“From where we stand, the rain seems random. If we could stand somewhere else, we would see the order in it.”
-Jim Chee in Coyote Waits by Tony Hillerman
I hate small talk.
I mean I really, really hate it.
The other guy doesn’t actually care if I’m here on business. And I don’t want to talk about where he snorkeled last summer. But we do this same dance EVERY TIME! Why? Because we’re supposed to. Silence would be too awkward. What’s worse is that the seats on an airplane are so close, I could perform a fundoscopic exam on the gentleman next to me. So, once again, here we are doing the familiar, which seems pointless…
“What’s your name?”
“Dee.” I answer coyly but succinct.
“Where you from, Dee?”
“Alabama…how about you?”
“Alpharetta, Georgia…hey, I’m Mike,” answering as he extended his hand.
“Nice to meet you.”
But I don’t know if this will be a nice encounter, do I? My inner dialogue made me chuckle in my head.
Listen, it’s not that I don’t like talking to people. For Pete’s sake, I’m a physician. It’s actually that I am an introvert. Superficial interactions drive me insane. I thrive on deeper connections and thoughtful conversations. I’d rather not do what is merely expected but what I purpose to do. If you ascribe to a spiritual or metaphysical sense, you believe “all things have purpose,” even casual exchanges. This one was no different.
“What’s taking you to Tampa, Dee?”
“Work conference…you?” I quickly diverted the attention away from me.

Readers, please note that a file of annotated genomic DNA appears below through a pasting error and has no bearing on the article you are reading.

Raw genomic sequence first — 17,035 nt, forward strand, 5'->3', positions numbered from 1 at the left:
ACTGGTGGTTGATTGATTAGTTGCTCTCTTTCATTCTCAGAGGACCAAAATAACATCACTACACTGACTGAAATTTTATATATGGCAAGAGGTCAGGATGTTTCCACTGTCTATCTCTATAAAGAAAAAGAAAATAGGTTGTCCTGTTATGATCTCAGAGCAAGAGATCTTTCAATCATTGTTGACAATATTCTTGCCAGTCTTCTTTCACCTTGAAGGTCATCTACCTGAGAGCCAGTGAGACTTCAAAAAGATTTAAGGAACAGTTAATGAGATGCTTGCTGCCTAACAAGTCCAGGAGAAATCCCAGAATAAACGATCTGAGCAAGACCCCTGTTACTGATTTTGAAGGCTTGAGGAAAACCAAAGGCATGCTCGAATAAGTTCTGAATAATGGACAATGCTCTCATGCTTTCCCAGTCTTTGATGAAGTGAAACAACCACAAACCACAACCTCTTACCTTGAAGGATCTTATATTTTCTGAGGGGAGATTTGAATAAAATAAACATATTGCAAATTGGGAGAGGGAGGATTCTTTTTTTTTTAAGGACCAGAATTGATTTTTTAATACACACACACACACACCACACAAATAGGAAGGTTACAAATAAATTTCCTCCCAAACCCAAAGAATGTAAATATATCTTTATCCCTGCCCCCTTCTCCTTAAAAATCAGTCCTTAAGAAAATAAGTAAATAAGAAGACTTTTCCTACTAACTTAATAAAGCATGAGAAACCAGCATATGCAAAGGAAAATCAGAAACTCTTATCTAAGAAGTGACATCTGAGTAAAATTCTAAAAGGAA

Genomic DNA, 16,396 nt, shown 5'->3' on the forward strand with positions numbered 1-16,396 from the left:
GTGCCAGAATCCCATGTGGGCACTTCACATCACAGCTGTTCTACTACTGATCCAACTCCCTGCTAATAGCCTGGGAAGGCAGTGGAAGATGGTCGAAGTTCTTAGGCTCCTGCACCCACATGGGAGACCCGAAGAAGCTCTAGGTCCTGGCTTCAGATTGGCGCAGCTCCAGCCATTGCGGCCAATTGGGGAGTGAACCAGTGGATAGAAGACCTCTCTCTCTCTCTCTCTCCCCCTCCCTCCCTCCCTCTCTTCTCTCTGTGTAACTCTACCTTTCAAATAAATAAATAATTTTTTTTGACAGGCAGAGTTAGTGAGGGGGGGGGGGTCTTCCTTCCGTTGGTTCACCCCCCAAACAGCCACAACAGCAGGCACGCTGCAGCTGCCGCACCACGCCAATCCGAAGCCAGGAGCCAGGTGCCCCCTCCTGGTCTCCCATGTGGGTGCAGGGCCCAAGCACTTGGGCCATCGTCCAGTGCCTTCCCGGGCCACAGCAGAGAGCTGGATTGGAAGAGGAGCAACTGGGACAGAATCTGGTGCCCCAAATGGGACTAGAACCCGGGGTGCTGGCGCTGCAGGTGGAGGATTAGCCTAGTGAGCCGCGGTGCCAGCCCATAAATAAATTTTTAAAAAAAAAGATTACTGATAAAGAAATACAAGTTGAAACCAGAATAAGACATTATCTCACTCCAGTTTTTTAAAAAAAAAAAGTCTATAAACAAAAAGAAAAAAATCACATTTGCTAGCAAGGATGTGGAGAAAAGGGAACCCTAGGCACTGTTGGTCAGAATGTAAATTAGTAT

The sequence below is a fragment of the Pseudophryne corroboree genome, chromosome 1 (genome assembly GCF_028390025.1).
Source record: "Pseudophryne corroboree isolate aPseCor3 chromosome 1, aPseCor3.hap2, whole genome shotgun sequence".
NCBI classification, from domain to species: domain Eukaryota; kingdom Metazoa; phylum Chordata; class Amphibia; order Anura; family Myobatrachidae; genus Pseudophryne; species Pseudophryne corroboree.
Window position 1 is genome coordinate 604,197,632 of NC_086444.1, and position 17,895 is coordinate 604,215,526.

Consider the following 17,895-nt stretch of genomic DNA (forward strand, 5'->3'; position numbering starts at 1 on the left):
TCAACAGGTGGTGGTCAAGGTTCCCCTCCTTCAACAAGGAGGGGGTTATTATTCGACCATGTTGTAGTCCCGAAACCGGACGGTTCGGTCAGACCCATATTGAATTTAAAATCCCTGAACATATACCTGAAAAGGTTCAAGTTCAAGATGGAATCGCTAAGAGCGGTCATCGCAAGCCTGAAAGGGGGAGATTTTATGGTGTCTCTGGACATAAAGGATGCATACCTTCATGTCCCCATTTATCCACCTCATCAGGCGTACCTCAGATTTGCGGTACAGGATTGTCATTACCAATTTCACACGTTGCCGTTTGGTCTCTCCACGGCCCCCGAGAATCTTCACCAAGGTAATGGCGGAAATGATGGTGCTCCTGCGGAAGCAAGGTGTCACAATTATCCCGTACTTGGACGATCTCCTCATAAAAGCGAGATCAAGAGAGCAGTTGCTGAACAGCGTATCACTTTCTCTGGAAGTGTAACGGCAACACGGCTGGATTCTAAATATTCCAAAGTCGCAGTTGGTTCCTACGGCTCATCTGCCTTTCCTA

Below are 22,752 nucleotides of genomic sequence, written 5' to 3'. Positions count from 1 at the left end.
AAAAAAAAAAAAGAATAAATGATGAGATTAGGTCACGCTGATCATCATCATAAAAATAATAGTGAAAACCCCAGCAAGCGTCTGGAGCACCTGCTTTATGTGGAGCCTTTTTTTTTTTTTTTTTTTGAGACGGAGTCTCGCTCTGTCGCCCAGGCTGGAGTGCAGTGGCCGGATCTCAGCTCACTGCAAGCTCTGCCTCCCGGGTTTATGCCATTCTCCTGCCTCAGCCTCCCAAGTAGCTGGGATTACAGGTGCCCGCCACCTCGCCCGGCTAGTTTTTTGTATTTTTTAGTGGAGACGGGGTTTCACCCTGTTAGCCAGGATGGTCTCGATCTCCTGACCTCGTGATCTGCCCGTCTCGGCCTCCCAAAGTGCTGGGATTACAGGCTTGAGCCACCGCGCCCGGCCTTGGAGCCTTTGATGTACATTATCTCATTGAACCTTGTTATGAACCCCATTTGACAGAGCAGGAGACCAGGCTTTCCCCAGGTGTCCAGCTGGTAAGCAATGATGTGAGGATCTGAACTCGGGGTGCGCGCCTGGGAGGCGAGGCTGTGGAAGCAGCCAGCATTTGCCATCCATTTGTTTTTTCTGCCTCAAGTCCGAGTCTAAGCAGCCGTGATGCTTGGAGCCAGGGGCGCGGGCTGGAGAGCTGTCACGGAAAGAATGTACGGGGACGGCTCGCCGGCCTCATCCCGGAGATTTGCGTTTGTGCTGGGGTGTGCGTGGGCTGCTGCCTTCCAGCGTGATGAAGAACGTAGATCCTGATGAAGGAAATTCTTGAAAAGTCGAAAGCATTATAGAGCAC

“Heading down for a bone marrow biopsy. I have this thing called aplastic anemia, which is a variant of MDS. Do you know what that is?”
I smile. “Myelodysplastic syndrome.”
Shocked, he replied, “No layperson would know that.”
“I’m a neurologist.”
From medical treatments and complications to faith and family, the conversation lasted the entire flight. It ended with him needing to use my phone to call the Uber carrying him to the medical center. He’d left his at home. We said our goodbyes and offered well wishes. This time, I really meant it. The hope in his eyes reassured me. By the time we landed, it was apparent that this was not a casual encounter. Our lives were meant to intersect.
Inconvenience has purpose. It teaches us how to listen…to be patient…to give…to grow. Today, I learned that being an introvert is not an excuse to avoid a seemingly trivial interaction. As person and a physician, I must evolve to a greater understanding of the haphazard yet masterful design that allows strangers’ paths to cross. Every interaction, in its own way, is intentional.
Dr. Dee is a board-certified neurologist with specialty training in clinical neurophysiology committed to educate the community on how to live more healthy lives.
*A fundoscopic exam is the part of the physical exam where the physician uses an ophthalmoscope to look in the patient’s eye trying to visualize the optic disk. An ophthalmoscope is a tool used to magnify the posterior surface of the eye while looking through the pupil.